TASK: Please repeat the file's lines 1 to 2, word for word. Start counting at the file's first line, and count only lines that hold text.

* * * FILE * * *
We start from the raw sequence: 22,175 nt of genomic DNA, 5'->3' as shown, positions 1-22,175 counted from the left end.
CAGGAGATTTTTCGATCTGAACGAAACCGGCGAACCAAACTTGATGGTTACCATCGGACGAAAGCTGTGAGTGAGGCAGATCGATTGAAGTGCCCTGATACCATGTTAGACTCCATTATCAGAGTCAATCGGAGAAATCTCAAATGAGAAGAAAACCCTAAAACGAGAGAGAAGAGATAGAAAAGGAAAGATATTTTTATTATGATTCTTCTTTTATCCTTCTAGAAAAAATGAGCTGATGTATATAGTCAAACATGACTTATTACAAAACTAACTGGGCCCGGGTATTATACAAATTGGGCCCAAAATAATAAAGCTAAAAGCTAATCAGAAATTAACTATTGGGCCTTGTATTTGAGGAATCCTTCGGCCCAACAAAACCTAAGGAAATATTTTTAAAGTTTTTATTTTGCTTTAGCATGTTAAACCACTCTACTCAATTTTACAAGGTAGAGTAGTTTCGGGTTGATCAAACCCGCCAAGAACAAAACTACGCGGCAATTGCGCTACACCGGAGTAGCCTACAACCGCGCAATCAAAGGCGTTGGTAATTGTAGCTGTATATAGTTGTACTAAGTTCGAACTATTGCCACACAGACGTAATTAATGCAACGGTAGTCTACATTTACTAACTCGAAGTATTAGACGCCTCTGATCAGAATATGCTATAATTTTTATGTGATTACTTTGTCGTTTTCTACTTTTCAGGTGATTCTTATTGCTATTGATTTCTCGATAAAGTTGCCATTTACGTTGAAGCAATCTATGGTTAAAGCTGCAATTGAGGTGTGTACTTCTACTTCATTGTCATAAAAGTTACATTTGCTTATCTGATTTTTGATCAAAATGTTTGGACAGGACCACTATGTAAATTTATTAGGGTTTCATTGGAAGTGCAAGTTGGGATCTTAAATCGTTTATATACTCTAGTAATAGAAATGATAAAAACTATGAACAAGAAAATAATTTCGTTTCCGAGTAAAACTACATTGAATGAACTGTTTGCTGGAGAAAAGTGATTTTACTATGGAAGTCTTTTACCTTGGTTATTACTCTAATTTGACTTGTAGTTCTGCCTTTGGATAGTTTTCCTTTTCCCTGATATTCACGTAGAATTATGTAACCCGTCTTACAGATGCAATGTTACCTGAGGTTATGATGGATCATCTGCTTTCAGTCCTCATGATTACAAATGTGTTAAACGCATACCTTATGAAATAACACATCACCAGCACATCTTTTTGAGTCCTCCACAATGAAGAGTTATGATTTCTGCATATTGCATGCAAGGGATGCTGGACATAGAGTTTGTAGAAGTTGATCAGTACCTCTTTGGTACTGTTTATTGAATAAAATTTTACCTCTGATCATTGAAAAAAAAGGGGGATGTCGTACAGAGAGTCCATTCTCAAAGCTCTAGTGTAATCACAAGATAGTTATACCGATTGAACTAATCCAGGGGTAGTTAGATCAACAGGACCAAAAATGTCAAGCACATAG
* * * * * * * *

We start from the raw sequence: 22,175 nt of genomic DNA, 5'->3' as shown, positions 1-22,175 counted from the left end.
CAGGAGATTTTTCGATCTGAACGAAACCGGCGAACCAAACTTGATGGTTACCATCGGACGAAAGCTGTGAGTGAGGCAGATCGATTGAAGTGCCCTGATACCATGTTAGACTCCATTATCAGAGTCAATCGGAGAAATCTCAAATGAGAAGAAAACCCTAAAACGAGAGAGAAGAGATAGAAAAGGAAAGATATTTTTATTATGATTCTTCTTTTATCCTTCTAGAAAAAATGAGCTGATGTATATAGTCAAACATGACTTATTACAAAACTAACTGGGCCCGGGTATTATACAAATTGGGCCCAAAATAATAAAGCTAAAAGCTAATCAGAAATTAACTATTGGGCCTTGTATTTGAGGAATCCTTCGGCCCAACAAAACCTAAGGAAATATTTTTAAAGTTTTTATTTTGCTTTAGCATGTTAAACCACTCTACTCAATTTTACAAGGTAGAGTAGTTTCGGGTTGATCAAACCCGCCAAGAACAAAACTACGCGGCAATTGCGCTACACCGGAGTAGCCTACAACCGCGCAATCAAAGGCGTTGGTAATTGTAGCTGTATATAGTTGTACTAAGTTCGAACTATTGCCACACAGACGTAATTAATGCAACGGTAGTCTACATTTACTAACTCGAAGTATTAGACGCCTCTGATCAGAATATGCTATAATTTTTATGTGATTACTTTGTCGTTTTCTACTTTTCAGGTGATTCTTATTGCTATTGATTTCTCGATAAAGTTGCCATTTACGTTGAAGCAATCTATGGTTAAAGCTGCAATTGAGGTGTGTACTTCTACTTCATTGTCATAAAAGTTACATTTGCTTATCTGATTTTTGATCAAAATGTTTGGACAGGACCACTATGTAAATTTATTAGGGTTTCATTGGAAGTGCAAGTTGGGATCTTAAATCGTTTATATACTCTAGTAATAGAAATGATAAAAACTATGAACAAGAAAATAATTTCGTTTCCGAGTAAAACTACATTGAATGAACTGTTTGCTGGAGAAAAGTGATTTTACTATGGAAGTCTTTTACCTTGGTTATTACTCTAATTTGACTTGTAGTTCTGCCTTTGGATAGTTTTCCTTTTCCCTGATATTCACGTAGAATTATGTAACCCGTCTTACAGATGCAATGTTACCTGAGGTTATGATGGATCATCTGCTTTCAGTCCTCATGATTACAAATGTGTTAAACGCATACCTTATGAAATAACACATCACCAGCACATCTTTTTGAGTCCTCCACAATGAAGAGTTATGATTTCTGCATATTGCATGCAAGGGATGCTGGACATAGAGTTTGTAGAAGTTGATCAGTACCTCTTTGGTACTGTTTATTGAATAAAATTTTACCTCTGATCATTGAAAAAAAAGGGGGATGTCGTACAGAGAGTCCATTCTCAAAGCTCTAGTGTAATCACAAGATAGTTATACCGATTGAACTAATCCAGGGGTAGTTAGATCAACAGGACCAAAAATGTCAAGCACATAG